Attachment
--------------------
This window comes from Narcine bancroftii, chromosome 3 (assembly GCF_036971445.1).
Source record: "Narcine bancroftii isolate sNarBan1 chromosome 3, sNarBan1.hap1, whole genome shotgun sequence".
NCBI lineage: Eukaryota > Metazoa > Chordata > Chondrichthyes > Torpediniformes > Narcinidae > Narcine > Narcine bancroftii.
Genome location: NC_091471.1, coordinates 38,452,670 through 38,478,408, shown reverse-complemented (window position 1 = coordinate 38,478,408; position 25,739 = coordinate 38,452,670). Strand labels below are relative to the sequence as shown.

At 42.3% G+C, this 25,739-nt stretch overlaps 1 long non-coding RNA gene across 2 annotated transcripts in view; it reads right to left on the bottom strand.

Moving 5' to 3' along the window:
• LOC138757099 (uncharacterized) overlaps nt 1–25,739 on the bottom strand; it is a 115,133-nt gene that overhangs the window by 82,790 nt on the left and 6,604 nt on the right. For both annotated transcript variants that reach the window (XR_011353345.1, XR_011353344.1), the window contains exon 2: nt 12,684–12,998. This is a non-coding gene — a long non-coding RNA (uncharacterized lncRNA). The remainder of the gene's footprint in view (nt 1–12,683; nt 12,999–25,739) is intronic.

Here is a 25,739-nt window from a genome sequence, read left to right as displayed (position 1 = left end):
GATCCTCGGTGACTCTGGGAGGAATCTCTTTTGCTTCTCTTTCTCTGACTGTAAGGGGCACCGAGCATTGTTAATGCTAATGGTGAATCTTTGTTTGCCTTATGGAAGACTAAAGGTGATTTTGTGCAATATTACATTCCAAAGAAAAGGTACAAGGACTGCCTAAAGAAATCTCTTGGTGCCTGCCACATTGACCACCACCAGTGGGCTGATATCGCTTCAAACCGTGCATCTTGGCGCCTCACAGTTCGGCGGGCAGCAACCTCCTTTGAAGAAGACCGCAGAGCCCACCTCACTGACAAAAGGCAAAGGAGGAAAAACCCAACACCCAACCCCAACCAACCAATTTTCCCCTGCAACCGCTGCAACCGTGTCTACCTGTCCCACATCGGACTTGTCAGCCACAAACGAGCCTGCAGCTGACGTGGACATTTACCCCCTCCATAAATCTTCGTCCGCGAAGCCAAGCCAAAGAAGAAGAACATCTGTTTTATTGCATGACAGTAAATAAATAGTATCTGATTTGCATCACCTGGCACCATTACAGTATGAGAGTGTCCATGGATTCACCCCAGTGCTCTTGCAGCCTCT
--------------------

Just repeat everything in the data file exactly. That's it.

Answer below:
This window comes from Narcine bancroftii, chromosome 3 (assembly GCF_036971445.1).
Source record: "Narcine bancroftii isolate sNarBan1 chromosome 3, sNarBan1.hap1, whole genome shotgun sequence".
NCBI lineage: Eukaryota > Metazoa > Chordata > Chondrichthyes > Torpediniformes > Narcinidae > Narcine > Narcine bancroftii.
Genome location: NC_091471.1, coordinates 38,452,670 through 38,478,408, shown reverse-complemented (window position 1 = coordinate 38,478,408; position 25,739 = coordinate 38,452,670). Strand labels below are relative to the sequence as shown.

At 42.3% G+C, this 25,739-nt stretch overlaps 1 long non-coding RNA gene across 2 annotated transcripts in view; it reads right to left on the bottom strand.

Moving 5' to 3' along the window:
• LOC138757099 (uncharacterized) overlaps nt 1–25,739 on the bottom strand; it is a 115,133-nt gene that overhangs the window by 82,790 nt on the left and 6,604 nt on the right. For both annotated transcript variants that reach the window (XR_011353345.1, XR_011353344.1), the window contains exon 2: nt 12,684–12,998. This is a non-coding gene — a long non-coding RNA (uncharacterized lncRNA). The remainder of the gene's footprint in view (nt 1–12,683; nt 12,999–25,739) is intronic.

Here is a 25,739-nt window from a genome sequence, read left to right as displayed (position 1 = left end):
GATCCTCGGTGACTCTGGGAGGAATCTCTTTTGCTTCTCTTTCTCTGACTGTAAGGGGCACCGAGCATTGTTAATGCTAATGGTGAATCTTTGTTTGCCTTATGGAAGACTAAAGGTGATTTTGTGCAATATTACATTCCAAAGAAAAGGTACAAGGACTGCCTAAAGAAATCTCTTGGTGCCTGCCACATTGACCACCACCAGTGGGCTGATATCGCTTCAAACCGTGCATCTTGGCGCCTCACAGTTCGGCGGGCAGCAACCTCCTTTGAAGAAGACCGCAGAGCCCACCTCACTGACAAAAGGCAAAGGAGGAAAAACCCAACACCCAACCCCAACCAACCAATTTTCCCCTGCAACCGCTGCAACCGTGTCTACCTGTCCCACATCGGACTTGTCAGCCACAAACGAGCCTGCAGCTGACGTGGACATTTACCCCCTCCATAAATCTTCGTCCGCGAAGCCAAGCCAAAGAAGAAGAACATCTGTTTTATTGCATGACAGTAAATAAATAGTATCTGATTTGCATCACCTGGCACCATTACAGTATGAGAGTGTCCATGGATTCACCCCAGTGCTCTTGCAGCCTCT